FindReplace - Quickly add hieroglyphics to an ancient ruin

FindReplace - Quickly add hieroglyphics to an ancient ruin

6 minute read

The recently release FindReplace plugin gives you some major time saving capabilities. I’ll be walking you through the process of adding random hieroglyphics from a group to a large ancient ruin. In the example below, you can see what you’ll be creating.

The first step is to create some lines that you want hieroglyphics placed along. We’ll be creating points along these lines to place hieroglyphics along. If you are going to place the hieroglyphics along a slanted surface, you can use the shear, scale, and transform tools in Illustrator to match the lines to your surface.

Add points along paths

Before you start adding anchor points, make a copy of the lines you just created, and place it on a separate layer as a backup. Hide the layer so you can come back to it later if needed. With the paths created and placed correctly, add some points and make sure they are spaced evenly. Open the PathScribe panel (part of the VectorScribe plugin). Select only paths that you want to have similarly spaced hieroglyphics placed along and (Option + Click) the Add Anchor Points button.

Set your spacing to Equal Spacing and add the desired number of points. You can check the preview button to get an idea of what your spacing will look like. You'll see from the example below, there is a preview of anchor points that will later be replaced by hieroglyphics.

Repeat the process above for each set of similar lines and shapes.

Prepare replacement objects

Once all the anchor points have been created and evenly spaced, go to your group of symbols or hieroglyphics. Each symbol or object should be grouped individually. As long as each symbol or hieroglyphic is made of one path or a single group, the objects will be placed correctly. Make sure the full set of hieroglyphics are grouped together. This is the hierarchy of how your objects should be grouped:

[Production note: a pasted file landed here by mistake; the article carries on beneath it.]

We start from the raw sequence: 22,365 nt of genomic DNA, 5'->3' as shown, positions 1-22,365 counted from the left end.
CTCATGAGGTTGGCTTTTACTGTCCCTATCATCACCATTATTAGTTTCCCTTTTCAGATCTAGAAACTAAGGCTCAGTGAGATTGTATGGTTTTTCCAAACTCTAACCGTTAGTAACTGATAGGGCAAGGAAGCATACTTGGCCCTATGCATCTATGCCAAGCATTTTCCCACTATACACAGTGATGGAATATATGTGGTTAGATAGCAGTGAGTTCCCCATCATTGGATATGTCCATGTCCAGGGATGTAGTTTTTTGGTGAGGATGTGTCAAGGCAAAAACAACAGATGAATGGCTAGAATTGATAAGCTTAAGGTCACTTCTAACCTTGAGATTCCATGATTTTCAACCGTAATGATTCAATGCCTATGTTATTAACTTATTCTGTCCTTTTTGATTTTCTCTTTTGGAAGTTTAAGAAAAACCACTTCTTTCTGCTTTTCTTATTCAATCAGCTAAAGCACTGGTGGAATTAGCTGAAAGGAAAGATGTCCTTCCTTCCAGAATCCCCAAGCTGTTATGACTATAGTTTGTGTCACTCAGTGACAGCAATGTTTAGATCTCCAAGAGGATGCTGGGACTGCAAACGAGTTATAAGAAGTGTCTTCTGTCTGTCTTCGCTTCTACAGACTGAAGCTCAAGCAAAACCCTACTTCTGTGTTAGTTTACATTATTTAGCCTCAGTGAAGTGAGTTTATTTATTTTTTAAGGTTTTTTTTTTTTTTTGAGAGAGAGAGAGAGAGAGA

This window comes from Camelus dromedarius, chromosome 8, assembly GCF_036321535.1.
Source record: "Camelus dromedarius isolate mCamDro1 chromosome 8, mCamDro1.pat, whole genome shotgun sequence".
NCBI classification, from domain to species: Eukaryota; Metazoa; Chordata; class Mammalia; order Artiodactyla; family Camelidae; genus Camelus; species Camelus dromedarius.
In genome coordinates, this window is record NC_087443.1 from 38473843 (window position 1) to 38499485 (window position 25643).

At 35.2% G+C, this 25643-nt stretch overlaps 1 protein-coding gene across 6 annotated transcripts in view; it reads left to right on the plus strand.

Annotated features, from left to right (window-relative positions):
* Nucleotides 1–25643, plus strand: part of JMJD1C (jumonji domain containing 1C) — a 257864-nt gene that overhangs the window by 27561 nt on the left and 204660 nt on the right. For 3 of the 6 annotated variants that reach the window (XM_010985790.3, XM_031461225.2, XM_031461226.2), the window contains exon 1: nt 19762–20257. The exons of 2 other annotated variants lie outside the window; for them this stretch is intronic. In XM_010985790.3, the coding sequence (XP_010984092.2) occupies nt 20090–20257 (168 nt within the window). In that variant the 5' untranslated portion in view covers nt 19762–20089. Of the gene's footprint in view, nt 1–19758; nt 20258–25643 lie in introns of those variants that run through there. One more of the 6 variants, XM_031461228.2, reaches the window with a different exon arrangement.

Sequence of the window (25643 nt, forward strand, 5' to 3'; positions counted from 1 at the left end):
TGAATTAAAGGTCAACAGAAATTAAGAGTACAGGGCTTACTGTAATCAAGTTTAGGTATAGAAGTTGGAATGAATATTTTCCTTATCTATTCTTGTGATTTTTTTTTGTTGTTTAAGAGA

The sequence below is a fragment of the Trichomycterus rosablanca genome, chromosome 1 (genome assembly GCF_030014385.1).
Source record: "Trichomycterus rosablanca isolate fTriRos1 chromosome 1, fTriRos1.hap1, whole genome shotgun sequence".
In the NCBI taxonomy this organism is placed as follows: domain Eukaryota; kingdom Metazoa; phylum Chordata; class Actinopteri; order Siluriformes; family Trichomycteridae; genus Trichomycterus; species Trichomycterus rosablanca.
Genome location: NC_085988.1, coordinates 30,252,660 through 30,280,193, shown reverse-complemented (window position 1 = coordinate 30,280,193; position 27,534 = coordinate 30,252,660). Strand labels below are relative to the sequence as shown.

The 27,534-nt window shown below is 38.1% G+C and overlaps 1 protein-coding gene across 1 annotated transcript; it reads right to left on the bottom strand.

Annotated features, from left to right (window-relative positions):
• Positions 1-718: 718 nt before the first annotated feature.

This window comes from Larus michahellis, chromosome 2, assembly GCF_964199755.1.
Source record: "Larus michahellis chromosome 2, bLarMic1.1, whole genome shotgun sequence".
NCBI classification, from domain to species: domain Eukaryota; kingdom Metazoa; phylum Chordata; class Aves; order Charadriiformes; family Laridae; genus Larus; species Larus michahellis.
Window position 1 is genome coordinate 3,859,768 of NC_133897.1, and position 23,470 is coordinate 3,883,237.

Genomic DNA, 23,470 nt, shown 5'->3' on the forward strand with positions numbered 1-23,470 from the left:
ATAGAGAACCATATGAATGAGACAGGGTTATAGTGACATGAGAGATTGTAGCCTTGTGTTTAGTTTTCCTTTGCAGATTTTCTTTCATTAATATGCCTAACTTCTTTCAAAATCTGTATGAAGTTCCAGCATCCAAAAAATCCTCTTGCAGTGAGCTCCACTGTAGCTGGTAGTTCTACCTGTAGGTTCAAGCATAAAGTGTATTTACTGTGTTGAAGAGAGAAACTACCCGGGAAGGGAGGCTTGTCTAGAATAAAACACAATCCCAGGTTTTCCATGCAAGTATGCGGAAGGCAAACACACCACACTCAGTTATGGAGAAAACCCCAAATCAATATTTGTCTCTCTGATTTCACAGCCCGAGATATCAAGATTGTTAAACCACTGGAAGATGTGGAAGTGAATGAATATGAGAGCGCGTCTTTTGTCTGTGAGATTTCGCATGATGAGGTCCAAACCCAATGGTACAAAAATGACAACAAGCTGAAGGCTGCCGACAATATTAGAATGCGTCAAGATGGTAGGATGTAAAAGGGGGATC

To set up your FindReplace settings to work correctly, open the panel and set the Search For settings. Set Kind to Path. If you know you will only have this one set of matching paths on your document or layer, you can set the Search Within accordingly. I prefer to have it set to Selection because I can more readily control what I replace.

Open the FindReplace panel and drop the group of hieroglyphics into the Replace With box by selecting the group and clicking the Eyedropper icon. If you did this correctly, a thumbnail will appear inside the Replace With box showing the group of icons. Set the Pick from Group option to Random and set your rotation to match. If your icons are already the correct size, you can keep the scale set to 100%, otherwise you can have them automatically scaled up or down as part of the replacement process.

Now, the most important step is to set the positioning of the replacement objects, or all your anchor point prep work will have been for nothing. Set the Positioning to All Anchor Points so each symbol is placed in the correct position.

Click the Replace All button and watch your objects get placed along the paths.

If you aren't fully pleased with the randomization of the result, undo the action, and repeat it until you get the symbols placed as desired.

Fixing spacing problems

You may notice that the set of hieroglyphics in the center circle are spaced a bit too close together. Undo the replace all action, and delete the inner circle. You can copy that same circle from the backup layer created earlier. Repeat the Add Anchor Points step and use fewer points this time. The FindReplace panel should already be set up with the correct settings, so simply click the Replace All button again, and you should find that the spacing problem will be fixed.

Josh Butts

Josh Butts is a Graphic Designer and Photographer. He currently works for a creative agency in Provo, Utah. Through his creative work (usually involving illustration, logo, and web design) he has worked with many people. His Skillshare Channel mostly covers vector illustration, but there are also many other valuable skills there to be learned. Join some of his classes to gain his from valuable experience and improve your design and photography.

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